HOST LEGISLATORS, COUNTY AND TOWN OFFICIALS ON FARM TOURS
The Utah Ag Promotions Committee recently hosted the spouses of Utah legislators on a farm tour. The summary that follows may help you as you plan a county farm tour for local public officials.
What are you trying to accomplish? We wanted to keep it simple with the purpose of building friendships and relationships with the spouses and providing an opportunity for them to have a “feel good” experience on a farm.
Plan the event. Talk to people who may give insight into what will make the event successful. Becca Ferry reached out to Christie Sandall, Rep. Scott Sandall’s wife, and asked her for suggestions. She suggested that we keep it short--a morning and not a full day--as the wives like to get back and listen to floor time in the House and Senate. She suggested that we start of simple.
We visited the Petersen Family Farm in Riverton, Utah. Two weeks before the tour we arranged to meet with Hilarie Petersen at the farm and discuss the agenda for the tour. We wanted her to share what was unique about their farm. Hilarie gave a history of the farm and explained how they are preserving their farm in the middle of an urban area by sharing the farm with their community. She introduced the group to one of her H2A migrant workers who returns to their farm every year from Mexico. He talked to the group and was open to questions. The group had a wagon ride, toured the farm store, and learned about Petersen’s “Little Farmer” pre-school. Attendees had time to walk around the farm. We also worked out logistics such as where the bus would park, where to serve the boxed lunches and when and where to hand out the gift bags.
Invite guests. We sent via email through the Third House. Spouses were invited to bring their children and grandchildren on the tour. Extending the invitation to families definitely helped increase the number of spouses who attended. We had 18 spouses attend, 4 of their adult children and 11 children and grandchildren . Make sure you are aware of the children and find ways to engage them. Hilarie had the children sing the “Prune, Shovel, Pick, and Weed” song to the tune of Head, Shoulders, Knees and Toes and engaged them with questions throughout the tour.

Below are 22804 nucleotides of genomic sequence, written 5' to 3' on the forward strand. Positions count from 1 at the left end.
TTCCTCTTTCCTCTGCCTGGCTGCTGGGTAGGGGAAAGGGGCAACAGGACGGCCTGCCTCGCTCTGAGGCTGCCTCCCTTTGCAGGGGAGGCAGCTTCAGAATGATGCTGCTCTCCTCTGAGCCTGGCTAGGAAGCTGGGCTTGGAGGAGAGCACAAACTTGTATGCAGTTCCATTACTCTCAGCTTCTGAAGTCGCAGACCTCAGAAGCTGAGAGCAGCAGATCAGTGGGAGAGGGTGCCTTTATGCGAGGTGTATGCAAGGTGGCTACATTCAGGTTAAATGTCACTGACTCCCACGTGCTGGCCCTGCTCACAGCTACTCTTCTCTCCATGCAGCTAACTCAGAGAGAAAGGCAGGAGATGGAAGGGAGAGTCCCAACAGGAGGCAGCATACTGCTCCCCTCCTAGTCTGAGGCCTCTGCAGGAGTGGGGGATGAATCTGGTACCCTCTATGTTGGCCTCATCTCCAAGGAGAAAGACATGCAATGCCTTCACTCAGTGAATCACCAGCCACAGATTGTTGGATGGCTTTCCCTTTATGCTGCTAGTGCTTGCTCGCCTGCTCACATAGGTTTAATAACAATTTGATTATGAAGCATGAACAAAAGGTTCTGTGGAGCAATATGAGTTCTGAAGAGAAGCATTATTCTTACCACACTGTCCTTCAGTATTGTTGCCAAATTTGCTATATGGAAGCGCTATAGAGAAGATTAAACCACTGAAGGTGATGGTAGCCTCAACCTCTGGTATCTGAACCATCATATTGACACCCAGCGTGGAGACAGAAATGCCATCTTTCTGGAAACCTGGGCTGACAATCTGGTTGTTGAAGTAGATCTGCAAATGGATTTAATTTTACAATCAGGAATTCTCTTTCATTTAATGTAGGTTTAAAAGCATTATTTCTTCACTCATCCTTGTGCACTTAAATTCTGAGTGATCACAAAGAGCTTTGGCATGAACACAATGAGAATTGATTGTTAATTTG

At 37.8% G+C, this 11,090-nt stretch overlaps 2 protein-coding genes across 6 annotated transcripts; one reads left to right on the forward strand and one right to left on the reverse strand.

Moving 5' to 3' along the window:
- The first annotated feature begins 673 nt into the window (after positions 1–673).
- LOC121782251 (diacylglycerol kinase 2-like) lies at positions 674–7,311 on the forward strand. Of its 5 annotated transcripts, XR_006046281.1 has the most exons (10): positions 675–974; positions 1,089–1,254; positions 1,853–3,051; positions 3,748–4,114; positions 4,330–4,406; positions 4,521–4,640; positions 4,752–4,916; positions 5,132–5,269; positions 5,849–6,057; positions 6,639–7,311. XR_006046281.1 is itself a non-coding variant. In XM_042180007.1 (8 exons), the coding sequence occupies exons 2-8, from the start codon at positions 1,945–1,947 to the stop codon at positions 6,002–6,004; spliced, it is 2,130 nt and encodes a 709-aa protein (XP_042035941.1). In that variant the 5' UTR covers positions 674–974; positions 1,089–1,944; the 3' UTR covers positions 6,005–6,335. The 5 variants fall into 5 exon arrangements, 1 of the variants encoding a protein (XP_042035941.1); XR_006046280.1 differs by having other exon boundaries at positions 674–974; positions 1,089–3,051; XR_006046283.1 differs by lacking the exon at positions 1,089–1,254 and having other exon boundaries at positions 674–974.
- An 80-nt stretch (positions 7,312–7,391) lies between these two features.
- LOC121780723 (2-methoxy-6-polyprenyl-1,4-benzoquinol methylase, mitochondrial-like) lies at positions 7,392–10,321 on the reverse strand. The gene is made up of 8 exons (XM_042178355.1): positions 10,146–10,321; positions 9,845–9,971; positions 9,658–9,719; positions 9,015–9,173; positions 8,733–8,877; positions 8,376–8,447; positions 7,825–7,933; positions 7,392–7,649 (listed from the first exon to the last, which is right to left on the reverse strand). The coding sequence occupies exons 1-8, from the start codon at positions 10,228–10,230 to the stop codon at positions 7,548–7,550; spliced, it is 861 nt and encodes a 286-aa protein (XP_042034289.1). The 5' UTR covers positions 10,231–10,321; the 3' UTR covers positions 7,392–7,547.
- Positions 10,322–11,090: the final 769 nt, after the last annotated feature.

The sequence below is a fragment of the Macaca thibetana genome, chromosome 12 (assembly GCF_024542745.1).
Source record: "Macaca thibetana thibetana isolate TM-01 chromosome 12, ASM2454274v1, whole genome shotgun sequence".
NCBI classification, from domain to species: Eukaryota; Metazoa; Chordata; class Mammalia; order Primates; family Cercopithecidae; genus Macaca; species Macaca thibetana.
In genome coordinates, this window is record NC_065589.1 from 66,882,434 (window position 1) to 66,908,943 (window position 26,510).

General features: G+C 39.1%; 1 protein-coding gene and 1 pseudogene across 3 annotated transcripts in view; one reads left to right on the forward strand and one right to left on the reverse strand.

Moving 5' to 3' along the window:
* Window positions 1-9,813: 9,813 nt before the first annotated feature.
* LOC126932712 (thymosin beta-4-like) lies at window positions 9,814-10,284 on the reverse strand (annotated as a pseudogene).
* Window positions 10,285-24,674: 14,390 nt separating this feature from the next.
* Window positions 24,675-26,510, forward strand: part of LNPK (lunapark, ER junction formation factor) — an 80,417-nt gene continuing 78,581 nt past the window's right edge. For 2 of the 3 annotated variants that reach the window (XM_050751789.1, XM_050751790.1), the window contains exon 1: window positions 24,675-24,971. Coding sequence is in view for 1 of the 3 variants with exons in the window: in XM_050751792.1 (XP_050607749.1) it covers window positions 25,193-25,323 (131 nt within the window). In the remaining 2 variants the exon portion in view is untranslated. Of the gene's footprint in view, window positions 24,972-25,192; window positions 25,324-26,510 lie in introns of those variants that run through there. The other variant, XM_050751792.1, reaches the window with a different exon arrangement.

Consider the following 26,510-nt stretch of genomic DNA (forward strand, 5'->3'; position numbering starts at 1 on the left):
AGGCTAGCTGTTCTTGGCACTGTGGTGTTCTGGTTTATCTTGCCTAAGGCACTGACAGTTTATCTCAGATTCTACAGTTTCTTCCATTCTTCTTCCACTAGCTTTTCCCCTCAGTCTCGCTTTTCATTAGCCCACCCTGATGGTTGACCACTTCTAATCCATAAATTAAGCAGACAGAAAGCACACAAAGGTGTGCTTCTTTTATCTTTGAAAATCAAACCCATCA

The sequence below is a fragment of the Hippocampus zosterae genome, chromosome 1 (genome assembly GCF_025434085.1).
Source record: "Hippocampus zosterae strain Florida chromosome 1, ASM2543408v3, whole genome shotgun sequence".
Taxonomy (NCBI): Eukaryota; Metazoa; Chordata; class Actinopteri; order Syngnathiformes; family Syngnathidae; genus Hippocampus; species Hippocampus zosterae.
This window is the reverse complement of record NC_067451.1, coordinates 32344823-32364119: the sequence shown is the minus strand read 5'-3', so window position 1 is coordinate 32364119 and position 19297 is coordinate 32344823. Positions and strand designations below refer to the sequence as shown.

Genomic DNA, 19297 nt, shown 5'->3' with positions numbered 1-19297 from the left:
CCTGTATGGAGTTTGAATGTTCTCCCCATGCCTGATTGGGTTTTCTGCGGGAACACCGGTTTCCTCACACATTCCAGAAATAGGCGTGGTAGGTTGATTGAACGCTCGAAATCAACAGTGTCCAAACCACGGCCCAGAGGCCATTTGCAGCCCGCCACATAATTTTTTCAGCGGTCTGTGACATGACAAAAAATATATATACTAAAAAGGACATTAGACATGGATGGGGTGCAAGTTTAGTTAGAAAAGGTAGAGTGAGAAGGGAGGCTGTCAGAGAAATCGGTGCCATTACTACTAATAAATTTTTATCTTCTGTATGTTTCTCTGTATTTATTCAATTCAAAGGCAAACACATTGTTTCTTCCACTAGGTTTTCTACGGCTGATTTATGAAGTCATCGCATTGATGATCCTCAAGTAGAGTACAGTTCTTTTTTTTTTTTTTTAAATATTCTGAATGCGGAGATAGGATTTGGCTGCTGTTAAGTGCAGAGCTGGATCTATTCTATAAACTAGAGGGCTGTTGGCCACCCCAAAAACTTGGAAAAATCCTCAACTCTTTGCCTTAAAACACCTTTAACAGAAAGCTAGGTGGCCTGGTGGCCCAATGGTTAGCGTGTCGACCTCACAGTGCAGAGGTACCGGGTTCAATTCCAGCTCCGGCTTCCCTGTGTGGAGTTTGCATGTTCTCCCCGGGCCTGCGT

Volunteers —Rally your volunteers with your enthusiasm. Divide up the work. Make assignments such as a person to take pictures during the tour, arranging for transportation, arranging for lunches, gathering and putting together swag bags, and teaching moments/activities (animals, tractors, a scavenger hunt or an activity from Ag in the Classroom).
Event Day—Emphasize the importance of agriculture. Tell your story—what you grow, where you live, what your family involvement is on the farm. Stay on time and be positive. Allow enough time for questions and answers. In order to stay on time, we ordered boxed lunches which they ate on the bus returning to the capitol, but you could sit down and have lunch together and use that as a question and answer time. We ordered boxed lunches with turkey and roast beef sandwiches. In hopes of the attendees making a connection between the food they were eating for lunch and the farmers/ranchers who produce the food, we taped cards to the top of the boxed lunches introducing a Utah family that raises turkeys, a dairy family, and another Utah family that raises beef.
Swag Bags—Each adult was given a swag bag that included a Farm Bureau t-shirt, wool socks from the Wool Growers, popcorn from the Petersen Family Farm, dried tart cherries from the Payson Fruit Growers, salt from Redmond Salt, Gossner milk, coupons for free Dannon yogurt, a Farm Fact booklet, sunglasses from the Dairy Council and information about Farm Bureau.
Use Resources Available to You—We bused the group from the state capitol to the farm, so we used that time to teach the attendees about Farm Bureau and several Utah farms and ranches. We ordered a bus that had video capability and showed the group videos produced by Utah Farm Bureau. Find videos HERE.
After the Event—Thank your volunteers and sponsors. Post photos. Recap the event with your team and make notes on what went well and what could be improved for next time.